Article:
It's like spellcheck for trolls

By Lauren Mazzo
Updated: March 24, 2016

Raise your hand if you've ever posted something on social media that you kind of regretted later (insert hand-raising emoji here). Good news: If you have trouble controlling your passive aggressive Facebook posts, tweets, and Instagram comments when you've had a few too many at happy hour, there's a new development in the tech world that might help.

Enter Reword, a new Chrome extension that stops users before they post or send negative comments online. It uses a technology similar to spell check that recognizes words and phrases that are considered unkind and crosses them out with a red line. The extension was created by headspace, Australia's National Youth Mental Health Foundation, as part of an effort to combat cyberbullying. And it should help-according to tests by headspace, 79 percent of people age 12 to 25 are willing to "reword" their posts when they see the strikethrough in the text.

This comes amidst an anti-bullying effort, with participation from major influencers like Lady Gaga and Taylor Swift. There's a reason this is such a big issue; it can be seriously damaging to young people's health. Childhood bullying can lead to long-term mental health problems, including higher rates of anxiety, depression, and personality disorders, according to Dieter Wolke, Ph.D. developmental psychologist at the University of Warwick.

When you experience bullying, it's perceived as a threat (to both your body or your social standing), so your brain releases cortisol (the stress hormone), which raises your blood pressure and heart rate, dilates your pupils, and gets your body ready to defend itself, according to PTSD researchers. While your brain and body usually return to normal within a few hours (sometimes sooner), severe bullying leaves your brain "stuck" in high-alert status when it should be calm. This can permanently cause your neurons to lose elasticity and the lesson their ability to recover quickly from small stressors. (Whether from cyberbullying or something else, here's How to Calm Down, Even When You're About to Freak Out.)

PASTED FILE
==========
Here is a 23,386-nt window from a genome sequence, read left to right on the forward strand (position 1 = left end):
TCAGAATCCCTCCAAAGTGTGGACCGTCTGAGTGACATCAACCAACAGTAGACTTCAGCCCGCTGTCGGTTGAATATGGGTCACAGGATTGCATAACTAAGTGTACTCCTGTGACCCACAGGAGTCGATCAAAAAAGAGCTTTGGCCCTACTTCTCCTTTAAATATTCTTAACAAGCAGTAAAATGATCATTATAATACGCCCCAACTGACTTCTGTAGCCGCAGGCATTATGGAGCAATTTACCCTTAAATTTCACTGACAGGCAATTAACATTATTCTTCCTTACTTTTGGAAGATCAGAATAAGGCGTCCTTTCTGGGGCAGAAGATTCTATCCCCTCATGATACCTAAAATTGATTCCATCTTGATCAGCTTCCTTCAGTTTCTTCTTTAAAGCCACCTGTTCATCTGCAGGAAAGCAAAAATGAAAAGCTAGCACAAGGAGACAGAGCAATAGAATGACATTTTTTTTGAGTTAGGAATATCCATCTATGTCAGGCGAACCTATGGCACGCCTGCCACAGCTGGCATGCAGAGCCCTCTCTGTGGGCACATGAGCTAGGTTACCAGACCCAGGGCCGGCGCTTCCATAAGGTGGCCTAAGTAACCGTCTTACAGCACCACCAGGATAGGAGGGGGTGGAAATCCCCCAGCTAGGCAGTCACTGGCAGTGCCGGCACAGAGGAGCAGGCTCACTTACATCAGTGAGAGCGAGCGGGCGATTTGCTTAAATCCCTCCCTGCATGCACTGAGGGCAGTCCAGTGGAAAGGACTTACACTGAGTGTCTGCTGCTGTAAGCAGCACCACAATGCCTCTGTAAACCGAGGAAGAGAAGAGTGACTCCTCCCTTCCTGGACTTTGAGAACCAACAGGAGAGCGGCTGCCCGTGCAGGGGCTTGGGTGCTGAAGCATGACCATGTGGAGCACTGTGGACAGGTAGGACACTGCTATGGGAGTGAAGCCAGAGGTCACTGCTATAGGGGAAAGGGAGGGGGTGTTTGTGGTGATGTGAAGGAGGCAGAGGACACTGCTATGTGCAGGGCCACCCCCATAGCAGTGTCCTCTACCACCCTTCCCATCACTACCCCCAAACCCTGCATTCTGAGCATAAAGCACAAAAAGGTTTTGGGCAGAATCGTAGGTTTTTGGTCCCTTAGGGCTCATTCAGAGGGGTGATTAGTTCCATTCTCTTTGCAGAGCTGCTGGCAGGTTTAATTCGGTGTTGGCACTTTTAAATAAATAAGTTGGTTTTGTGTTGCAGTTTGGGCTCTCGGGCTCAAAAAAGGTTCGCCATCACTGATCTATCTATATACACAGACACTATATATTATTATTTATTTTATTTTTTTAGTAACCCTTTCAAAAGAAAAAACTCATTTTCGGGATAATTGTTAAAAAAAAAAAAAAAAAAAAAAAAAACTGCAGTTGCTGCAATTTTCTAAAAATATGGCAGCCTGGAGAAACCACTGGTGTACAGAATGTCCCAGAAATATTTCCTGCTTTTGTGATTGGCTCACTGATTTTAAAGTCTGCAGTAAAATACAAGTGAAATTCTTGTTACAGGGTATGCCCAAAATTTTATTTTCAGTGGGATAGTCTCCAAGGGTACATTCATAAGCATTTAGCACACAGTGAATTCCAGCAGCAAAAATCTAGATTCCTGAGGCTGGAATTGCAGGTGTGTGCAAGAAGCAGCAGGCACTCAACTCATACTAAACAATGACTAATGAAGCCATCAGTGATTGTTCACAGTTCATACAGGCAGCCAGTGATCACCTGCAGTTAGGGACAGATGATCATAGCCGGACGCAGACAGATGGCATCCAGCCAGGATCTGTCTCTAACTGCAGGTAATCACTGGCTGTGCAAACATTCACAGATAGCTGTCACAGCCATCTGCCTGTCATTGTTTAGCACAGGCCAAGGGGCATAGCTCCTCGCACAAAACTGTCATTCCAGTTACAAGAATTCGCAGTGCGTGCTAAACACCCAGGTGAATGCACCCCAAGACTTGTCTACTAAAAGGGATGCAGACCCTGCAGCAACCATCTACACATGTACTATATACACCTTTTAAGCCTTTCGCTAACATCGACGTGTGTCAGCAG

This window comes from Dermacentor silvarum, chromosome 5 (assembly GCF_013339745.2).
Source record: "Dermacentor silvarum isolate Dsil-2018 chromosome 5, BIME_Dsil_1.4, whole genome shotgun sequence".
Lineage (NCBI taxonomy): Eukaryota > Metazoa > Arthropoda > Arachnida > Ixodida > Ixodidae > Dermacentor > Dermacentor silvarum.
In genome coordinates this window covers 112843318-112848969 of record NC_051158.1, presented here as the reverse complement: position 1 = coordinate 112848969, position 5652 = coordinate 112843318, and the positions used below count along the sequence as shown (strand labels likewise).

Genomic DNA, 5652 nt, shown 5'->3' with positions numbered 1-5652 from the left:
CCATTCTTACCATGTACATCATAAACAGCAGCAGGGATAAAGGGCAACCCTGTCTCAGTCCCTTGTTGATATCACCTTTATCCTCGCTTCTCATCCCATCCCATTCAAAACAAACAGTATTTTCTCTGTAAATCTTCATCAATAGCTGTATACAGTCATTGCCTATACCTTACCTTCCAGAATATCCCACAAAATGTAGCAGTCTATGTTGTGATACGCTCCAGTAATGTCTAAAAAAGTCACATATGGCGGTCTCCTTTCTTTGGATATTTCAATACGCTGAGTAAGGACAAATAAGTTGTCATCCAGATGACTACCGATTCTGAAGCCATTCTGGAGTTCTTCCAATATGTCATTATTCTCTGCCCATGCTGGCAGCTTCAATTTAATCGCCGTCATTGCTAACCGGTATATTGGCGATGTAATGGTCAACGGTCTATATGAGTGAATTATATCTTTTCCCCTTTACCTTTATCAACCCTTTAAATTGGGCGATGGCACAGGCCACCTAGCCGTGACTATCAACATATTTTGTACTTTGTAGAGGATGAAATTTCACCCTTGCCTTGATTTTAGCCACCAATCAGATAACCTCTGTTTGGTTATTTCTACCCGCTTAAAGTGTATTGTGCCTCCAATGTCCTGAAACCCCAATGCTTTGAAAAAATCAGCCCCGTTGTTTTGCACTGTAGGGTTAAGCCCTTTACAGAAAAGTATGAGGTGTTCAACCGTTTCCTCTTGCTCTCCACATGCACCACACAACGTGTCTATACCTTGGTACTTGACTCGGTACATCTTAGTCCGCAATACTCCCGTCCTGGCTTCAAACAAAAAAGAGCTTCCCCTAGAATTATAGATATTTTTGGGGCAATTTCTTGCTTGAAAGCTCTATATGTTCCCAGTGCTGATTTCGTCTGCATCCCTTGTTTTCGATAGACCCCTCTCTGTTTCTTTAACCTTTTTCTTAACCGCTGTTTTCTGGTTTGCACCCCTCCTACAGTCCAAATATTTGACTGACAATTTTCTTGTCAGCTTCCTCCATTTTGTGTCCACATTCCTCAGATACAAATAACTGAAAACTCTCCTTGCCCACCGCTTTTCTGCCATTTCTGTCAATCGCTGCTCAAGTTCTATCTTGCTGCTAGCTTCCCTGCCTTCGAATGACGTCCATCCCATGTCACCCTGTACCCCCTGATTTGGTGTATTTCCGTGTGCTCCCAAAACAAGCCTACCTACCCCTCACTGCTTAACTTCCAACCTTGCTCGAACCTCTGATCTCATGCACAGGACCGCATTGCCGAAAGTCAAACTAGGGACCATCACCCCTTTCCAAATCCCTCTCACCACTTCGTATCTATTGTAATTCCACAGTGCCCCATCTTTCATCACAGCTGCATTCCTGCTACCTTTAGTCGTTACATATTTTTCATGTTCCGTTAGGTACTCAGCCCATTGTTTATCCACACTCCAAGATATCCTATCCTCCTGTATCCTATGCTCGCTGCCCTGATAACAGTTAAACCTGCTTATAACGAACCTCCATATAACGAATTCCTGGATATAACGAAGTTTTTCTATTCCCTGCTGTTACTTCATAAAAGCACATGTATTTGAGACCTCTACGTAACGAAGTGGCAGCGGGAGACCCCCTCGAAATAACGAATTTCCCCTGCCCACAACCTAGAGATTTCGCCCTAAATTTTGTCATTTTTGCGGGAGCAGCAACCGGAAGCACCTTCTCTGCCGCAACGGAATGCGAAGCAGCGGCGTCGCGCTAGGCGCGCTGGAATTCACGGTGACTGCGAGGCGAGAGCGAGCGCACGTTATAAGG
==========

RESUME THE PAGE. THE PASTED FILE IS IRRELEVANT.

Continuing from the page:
Social media is already a slippery slope when it comes to your mental health. Because most users tend to "airbrush reality" on their social accounts, you're probably comparing yourself to others' carefully curated digital lives. In fact, a study done in Germany found that more time spent on Facebook led to negative emotions (like loneliness and envy). Add bullying to the mix, and it just gets worse.

The caveat: People who troll social media and other sites oftentimes so do on purpose. If they are the type who like to get a rise out of innocent internet users by picking fights and spewing insults, they're not going to download an extension that will prevent them from doing so. Reword may be a better tool for parents who want to make sure their teens are thinking twice before hitting "send." (But don't think this issue is just about teens; there are adult bullies too.) While this extension could help weed some of the haters out of your Instagram, the real win is when you don't like their negatively get you down.



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